There is no single definition for what is “good” or “bad” in terms of water quality. To determine what is good or bad we need to consider:
- What are the parameters of water quality?
- What is the water used or valued for?
- When setting water quality limits both parameters and values are considered.
Parameters of water
Values and uses of water
In New Zealand water values typically include:
- Ecosystem health and biodiversity
- Cultural values including Mahinga kai (food gathering)
- Recreational values including primary contact (swimming, water-skiing, kayaking) and secondary contact (fishing, tramping)
- Amenity values such as landscape and scenic values
- Health values including stock and human drinking water
- Economic values such as irrigation water and hydro power generation
Not every water body has the same values. A farm drain which we value for its ability to remove water, does not have the same value as Lake Tekapo, which we value for its ability to create hydro-electricity and scenic views.
However, even farm drains have values and characteristics around drainage, biodiversity and mahinga kai that can be threatened by inappropriate land management.
Water quality limits
Water quality limits take into account both the values or use of the water and the parameters required for the values to occur.
A water quality limit is then set at a “point” (or number) that balances agreed community values with the significance of the impact on the values.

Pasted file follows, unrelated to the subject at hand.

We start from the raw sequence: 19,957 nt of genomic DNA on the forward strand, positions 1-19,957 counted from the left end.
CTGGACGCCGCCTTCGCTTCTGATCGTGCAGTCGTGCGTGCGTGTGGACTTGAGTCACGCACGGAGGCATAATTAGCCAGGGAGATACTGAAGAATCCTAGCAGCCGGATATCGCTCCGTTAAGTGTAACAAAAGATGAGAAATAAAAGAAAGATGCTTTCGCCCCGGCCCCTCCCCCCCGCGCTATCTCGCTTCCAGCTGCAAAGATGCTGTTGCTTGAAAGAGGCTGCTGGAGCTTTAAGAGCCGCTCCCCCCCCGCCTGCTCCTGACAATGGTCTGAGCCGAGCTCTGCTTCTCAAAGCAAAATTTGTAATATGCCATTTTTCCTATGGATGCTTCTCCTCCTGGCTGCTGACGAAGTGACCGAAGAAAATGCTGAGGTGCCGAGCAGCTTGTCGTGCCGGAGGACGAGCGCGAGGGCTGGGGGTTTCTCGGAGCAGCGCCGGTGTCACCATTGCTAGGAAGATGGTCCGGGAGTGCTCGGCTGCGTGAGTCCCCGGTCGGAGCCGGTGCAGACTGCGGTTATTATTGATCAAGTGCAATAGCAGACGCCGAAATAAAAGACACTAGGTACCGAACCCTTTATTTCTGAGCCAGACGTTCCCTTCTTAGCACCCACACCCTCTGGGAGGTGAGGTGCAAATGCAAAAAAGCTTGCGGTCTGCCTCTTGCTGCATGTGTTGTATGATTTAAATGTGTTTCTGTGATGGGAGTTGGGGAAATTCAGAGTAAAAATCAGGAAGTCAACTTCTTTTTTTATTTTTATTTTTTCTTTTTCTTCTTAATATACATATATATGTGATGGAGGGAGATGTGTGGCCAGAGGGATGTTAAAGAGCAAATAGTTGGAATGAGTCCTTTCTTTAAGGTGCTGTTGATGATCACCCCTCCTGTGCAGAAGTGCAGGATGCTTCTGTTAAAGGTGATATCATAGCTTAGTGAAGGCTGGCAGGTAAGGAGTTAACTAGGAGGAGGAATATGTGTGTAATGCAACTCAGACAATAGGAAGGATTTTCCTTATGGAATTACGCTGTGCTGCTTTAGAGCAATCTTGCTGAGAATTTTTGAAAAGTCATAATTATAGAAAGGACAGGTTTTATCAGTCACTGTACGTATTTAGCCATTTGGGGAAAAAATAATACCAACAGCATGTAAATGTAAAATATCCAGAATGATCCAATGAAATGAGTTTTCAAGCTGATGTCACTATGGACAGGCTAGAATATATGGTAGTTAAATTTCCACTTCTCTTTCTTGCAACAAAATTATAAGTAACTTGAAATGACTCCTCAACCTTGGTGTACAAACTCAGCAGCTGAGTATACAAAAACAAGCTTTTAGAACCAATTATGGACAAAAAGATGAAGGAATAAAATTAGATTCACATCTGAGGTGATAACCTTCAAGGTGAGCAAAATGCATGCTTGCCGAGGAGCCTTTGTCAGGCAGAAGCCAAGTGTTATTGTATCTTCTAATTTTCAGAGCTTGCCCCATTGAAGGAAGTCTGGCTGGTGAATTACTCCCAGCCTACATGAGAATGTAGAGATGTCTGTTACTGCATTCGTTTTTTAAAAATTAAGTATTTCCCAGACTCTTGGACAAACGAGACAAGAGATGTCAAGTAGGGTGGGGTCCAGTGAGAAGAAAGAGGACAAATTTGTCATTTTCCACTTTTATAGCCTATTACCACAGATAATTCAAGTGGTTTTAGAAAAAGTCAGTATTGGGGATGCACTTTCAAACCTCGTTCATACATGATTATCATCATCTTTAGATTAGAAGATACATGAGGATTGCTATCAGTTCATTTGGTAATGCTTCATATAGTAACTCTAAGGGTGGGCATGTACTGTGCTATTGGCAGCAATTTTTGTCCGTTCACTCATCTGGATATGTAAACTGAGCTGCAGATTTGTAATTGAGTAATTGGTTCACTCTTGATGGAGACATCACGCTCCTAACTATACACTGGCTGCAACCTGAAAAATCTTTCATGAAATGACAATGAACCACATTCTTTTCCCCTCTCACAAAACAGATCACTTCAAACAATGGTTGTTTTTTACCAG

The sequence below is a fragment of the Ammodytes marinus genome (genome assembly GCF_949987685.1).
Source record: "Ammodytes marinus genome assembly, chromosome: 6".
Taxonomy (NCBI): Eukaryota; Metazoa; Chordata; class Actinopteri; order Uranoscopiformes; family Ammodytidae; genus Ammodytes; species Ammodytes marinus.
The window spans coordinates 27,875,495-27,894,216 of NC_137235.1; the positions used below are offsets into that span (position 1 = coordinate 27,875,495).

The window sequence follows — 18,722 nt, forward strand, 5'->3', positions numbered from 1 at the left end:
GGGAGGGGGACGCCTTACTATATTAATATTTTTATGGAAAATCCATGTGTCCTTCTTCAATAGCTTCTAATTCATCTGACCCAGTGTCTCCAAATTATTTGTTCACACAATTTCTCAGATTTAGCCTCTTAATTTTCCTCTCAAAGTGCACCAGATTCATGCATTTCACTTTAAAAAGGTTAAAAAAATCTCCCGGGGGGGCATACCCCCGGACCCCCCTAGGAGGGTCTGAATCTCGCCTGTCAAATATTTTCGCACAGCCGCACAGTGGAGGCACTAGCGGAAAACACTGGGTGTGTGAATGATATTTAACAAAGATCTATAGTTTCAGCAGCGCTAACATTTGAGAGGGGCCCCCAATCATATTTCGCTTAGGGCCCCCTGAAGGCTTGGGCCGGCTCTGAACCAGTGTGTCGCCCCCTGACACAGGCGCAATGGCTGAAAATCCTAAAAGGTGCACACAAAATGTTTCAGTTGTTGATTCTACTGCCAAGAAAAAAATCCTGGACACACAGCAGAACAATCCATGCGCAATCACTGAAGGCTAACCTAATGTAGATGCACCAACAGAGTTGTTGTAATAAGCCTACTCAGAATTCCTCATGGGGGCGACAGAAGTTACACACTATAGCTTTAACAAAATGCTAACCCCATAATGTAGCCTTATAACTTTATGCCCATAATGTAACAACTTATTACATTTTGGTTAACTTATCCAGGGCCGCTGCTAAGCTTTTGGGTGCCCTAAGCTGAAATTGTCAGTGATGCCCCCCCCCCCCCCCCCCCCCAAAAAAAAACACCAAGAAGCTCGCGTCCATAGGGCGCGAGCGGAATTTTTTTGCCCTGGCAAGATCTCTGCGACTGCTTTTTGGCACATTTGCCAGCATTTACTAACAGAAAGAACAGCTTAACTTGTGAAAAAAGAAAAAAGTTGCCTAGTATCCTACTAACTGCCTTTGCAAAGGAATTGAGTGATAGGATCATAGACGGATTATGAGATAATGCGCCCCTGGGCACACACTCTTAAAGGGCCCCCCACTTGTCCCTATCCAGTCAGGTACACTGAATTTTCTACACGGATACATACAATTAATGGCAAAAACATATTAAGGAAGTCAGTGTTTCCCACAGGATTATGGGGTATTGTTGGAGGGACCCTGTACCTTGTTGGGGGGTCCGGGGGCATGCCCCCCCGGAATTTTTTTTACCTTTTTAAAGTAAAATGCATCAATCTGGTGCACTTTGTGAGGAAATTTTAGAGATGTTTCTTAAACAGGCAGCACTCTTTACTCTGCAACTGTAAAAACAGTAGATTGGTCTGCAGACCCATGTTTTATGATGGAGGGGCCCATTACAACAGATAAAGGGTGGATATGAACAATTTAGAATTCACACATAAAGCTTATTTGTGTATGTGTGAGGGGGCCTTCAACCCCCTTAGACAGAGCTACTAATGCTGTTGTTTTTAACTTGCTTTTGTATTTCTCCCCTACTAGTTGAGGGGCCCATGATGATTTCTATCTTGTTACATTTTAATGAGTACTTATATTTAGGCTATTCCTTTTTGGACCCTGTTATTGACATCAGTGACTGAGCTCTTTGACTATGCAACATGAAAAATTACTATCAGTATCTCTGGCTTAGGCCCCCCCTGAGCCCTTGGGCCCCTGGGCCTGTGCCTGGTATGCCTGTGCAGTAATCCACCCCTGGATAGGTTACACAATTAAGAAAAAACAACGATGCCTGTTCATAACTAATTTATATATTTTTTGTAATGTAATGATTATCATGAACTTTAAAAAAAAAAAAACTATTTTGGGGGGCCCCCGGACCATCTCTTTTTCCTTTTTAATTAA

Te Mana o te Wai
The concept of Te Mana o te Wai reflects the recognition of freshwater as a natural resource whose health is integral to social cultural economic and environmental wellbeing. This will inform future policy development and regional freshwater planning.
Te Mana o te Wai is about a hierarchy of obligations:
- the first obligation is to protect the health and mauri of the water;
- the second obligation is to provide for essential human health needs, such as drinking water;
- the third obligation is to enable other consumptive use, provided that such use does not adversely impact the mauri of freshwater.
Te Mana o te Wai prioritises these principles:
- the dual roles of iwi/hapū and the Crown to develop and maintain decision-making processes for water, including mana whakahaere;
- kaitiakitanga and stewardship practices to sustain water; and
- manaakitanga and care and respect in providing for the health of our nation.
Action for Healthy Waterways
Action for Healthy Waterways introduces new rules and regulations to:
- stop further degradation of New Zealand’s freshwater resources and improve water quality within five years
- reverse past damage and bring New Zealand’s freshwater resources, waterways and ecosystems to a healthy state within a generation.
The National Policy Statement for Freshwater Management (NPS-FM) requires regional councils to have new plans in place no later than 2025.
How will the water quality limits be set?
Central government has made clear that they want to actively engage local communities, to determine which values to protect, what level of protection is needed and what timeframes.
Engagement and consultation mean that you and your community can play a pivotal role in protecting your waterways and farm systems.
Everyone in your community, including stakeholders with competing needs, will be able to sit down together and work out what is best for the catchment while satisfying the particular circumstances of local users.